NEW YORK—The Open Society Justice Initiative joins the Kazakhstan International Bureau on Human Rights and the Rule of Law in welcoming the release from prison under a broad government amnesty of its director Yevgeniy Zhovtis.
Kazakhstan must now acknowledge that his imprisonment was the result of a politically-motivated unfair trial and arbitrary excessive sentencing.
Zhovtis has for years been recognized as the most authoritative voice on human rights issues in Kazakhstan. But he was given a four year prison sentence in 2009 after he was involved in a fatal traffic accident, following a manifestly unfair trial during which he was denied due process and subject to an arbitrarily heavy sentence.
The circumstances of the trial and sentencing are now being reviewed by the UN Human Rights Committee, following a complaint filed by the Open Society Justice Initiative and the Kazakhstan International Bureau on Human Rights and the Rule of Law.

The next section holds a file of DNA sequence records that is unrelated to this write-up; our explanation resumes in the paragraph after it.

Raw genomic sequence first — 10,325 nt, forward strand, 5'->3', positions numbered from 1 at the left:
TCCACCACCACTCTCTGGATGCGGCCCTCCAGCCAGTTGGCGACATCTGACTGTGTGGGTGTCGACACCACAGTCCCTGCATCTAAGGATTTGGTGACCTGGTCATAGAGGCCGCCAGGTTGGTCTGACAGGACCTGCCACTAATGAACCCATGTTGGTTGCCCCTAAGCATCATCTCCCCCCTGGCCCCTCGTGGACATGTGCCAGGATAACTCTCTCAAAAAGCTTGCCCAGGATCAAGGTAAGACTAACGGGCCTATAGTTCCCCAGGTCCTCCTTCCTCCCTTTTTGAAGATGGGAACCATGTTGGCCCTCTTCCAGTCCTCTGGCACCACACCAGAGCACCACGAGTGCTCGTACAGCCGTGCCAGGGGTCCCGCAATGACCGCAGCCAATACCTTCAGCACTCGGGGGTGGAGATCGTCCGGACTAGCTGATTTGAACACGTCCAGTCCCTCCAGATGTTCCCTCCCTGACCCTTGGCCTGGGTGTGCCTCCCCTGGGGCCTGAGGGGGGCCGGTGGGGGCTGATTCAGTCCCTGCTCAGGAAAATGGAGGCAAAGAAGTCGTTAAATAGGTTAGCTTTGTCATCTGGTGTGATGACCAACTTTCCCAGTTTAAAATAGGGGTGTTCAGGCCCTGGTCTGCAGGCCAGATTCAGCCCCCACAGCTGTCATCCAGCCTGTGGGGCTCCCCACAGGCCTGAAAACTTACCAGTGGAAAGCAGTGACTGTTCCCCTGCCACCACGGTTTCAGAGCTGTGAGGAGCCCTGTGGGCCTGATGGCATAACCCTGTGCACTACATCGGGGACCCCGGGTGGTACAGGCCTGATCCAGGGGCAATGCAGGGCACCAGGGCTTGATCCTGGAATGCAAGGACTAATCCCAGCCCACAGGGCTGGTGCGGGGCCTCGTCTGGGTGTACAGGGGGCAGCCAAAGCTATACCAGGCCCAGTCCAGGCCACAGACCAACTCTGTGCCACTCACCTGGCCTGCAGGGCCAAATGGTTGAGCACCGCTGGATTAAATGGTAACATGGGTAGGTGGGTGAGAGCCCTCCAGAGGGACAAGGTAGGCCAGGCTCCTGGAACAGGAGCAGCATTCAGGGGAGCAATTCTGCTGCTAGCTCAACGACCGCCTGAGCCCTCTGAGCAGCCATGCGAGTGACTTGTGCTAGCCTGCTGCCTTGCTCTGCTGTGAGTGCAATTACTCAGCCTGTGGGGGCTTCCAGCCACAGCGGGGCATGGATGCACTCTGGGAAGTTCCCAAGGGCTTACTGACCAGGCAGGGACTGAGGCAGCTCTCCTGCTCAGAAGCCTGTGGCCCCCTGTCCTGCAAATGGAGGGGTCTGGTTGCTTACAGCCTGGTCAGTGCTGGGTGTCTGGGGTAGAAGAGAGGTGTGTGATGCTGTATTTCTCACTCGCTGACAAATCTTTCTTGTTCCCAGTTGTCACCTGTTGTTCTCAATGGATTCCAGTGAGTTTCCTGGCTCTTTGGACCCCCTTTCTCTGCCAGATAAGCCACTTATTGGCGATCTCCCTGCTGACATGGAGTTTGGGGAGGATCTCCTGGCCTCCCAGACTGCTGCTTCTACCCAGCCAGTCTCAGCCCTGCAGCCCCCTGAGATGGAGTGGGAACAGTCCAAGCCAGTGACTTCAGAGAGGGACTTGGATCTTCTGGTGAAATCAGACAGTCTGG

Roza Akylbekova, acting director of the Kazakhstan International Bureau on Human Rights and the Rule of Law said: “It is a great relief to see Yevgeniy Zhovtis free at last. But the joy is marred by the refusal of the authorities to recognize and rectify the human rights violations he endured”.
“The Bureau and Zhovtis will continue to demand justice in his case, domestically and internationally,” she added.
James A. Goldston, executive director of the Open Society Justice Initiative, said: “The release of Yevgeniy Zhovtis is a much delayed step that ends his arbitrary imprisonment. But he is still awaiting justice.”
In September 2009, Zhovtis was sentenced to four years in prison after he was involved in a fatal traffic accident. He was prevented from mounting an adequate defense, and both the trial and appeal were severely biased against him. He received an excessive prison term and prison authorities subsequently subjected him to arbitrary restrictions, including ungrounded refusals of early release.
On December 28th, 2011, Kazakhstan’s president approved an amnesty law to mark the 20th anniversary of the country’s independence. The law provided for the release of several categories of persons sentenced for minor crimes, which included Zhovtis.
This release is available below in Russian.